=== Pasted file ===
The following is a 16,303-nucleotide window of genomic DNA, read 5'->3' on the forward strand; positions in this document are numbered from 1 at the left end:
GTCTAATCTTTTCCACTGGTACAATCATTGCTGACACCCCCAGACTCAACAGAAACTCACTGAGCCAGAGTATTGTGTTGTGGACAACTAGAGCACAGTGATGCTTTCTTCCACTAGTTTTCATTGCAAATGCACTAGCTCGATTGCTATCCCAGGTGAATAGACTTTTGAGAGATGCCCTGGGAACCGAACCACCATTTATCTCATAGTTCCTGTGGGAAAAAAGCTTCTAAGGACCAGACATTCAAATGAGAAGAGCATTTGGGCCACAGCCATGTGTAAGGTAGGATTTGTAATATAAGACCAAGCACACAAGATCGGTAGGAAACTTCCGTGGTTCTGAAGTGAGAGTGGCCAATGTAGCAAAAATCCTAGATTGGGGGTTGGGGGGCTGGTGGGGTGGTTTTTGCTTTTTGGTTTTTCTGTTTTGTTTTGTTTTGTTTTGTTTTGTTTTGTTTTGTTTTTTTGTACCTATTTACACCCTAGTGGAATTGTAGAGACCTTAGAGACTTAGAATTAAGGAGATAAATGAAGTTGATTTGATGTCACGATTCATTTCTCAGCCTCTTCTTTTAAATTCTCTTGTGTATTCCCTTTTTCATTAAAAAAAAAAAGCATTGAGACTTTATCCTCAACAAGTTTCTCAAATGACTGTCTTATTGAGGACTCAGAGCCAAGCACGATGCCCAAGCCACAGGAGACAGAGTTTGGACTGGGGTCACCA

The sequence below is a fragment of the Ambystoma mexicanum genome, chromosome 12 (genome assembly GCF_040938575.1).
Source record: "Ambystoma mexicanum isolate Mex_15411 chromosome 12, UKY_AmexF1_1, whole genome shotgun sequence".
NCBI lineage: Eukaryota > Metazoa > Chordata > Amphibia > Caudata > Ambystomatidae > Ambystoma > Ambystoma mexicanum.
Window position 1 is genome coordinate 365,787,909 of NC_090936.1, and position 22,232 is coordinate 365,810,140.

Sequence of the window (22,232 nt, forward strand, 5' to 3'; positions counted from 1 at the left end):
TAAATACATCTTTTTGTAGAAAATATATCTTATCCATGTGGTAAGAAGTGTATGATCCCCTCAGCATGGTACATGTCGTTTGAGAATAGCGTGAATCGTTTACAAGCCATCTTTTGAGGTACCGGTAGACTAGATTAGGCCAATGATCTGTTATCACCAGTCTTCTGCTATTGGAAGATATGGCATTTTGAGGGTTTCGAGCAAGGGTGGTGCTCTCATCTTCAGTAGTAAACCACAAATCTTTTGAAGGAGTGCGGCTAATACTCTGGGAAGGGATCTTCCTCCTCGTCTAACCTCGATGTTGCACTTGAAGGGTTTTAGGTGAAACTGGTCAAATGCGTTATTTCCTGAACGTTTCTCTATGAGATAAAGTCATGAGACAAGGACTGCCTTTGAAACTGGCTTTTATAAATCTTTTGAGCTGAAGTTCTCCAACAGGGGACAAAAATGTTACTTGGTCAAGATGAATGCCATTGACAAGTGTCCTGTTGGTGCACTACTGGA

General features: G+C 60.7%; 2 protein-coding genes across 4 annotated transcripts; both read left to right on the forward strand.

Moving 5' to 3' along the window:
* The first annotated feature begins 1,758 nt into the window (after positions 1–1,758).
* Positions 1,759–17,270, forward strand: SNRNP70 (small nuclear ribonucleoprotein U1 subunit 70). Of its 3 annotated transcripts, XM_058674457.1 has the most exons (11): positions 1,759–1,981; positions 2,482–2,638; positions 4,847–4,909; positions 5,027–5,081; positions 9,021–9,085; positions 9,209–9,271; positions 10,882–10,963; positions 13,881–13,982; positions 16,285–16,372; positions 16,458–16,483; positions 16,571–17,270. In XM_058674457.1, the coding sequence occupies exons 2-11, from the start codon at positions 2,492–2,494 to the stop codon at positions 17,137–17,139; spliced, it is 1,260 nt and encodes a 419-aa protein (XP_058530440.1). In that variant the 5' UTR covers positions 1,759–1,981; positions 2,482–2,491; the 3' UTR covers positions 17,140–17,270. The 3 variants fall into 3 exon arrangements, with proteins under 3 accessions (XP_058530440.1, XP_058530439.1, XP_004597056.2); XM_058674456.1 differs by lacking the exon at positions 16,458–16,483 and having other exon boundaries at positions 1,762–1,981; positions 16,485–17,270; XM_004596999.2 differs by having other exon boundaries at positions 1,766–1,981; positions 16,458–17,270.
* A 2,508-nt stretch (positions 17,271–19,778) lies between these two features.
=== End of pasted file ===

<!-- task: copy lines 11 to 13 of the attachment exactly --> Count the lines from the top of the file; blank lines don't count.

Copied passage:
* The first annotated feature begins 1,758 nt into the window (after positions 1–1,758).
* Positions 1,759–17,270, forward strand: SNRNP70 (small nuclear ribonucleoprotein U1 subunit 70). Of its 3 annotated transcripts, XM_058674457.1 has the most exons (11): positions 1,759–1,981; positions 2,482–2,638; positions 4,847–4,909; positions 5,027–5,081; positions 9,021–9,085; positions 9,209–9,271; positions 10,882–10,963; positions 13,881–13,982; positions 16,285–16,372; positions 16,458–16,483; positions 16,571–17,270. In XM_058674457.1, the coding sequence occupies exons 2-11, from the start codon at positions 2,492–2,494 to the stop codon at positions 17,137–17,139; spliced, it is 1,260 nt and encodes a 419-aa protein (XP_058530440.1). In that variant the 5' UTR covers positions 1,759–1,981; positions 2,482–2,491; the 3' UTR covers positions 17,140–17,270. The 3 variants fall into 3 exon arrangements, with proteins under 3 accessions (XP_058530440.1, XP_058530439.1, XP_004597056.2); XM_058674456.1 differs by lacking the exon at positions 16,458–16,483 and having other exon boundaries at positions 1,762–1,981; positions 16,485–17,270; XM_004596999.2 differs by having other exon boundaries at positions 1,766–1,981; positions 16,458–17,270.
* A 2,508-nt stretch (positions 17,271–19,778) lies between these two features.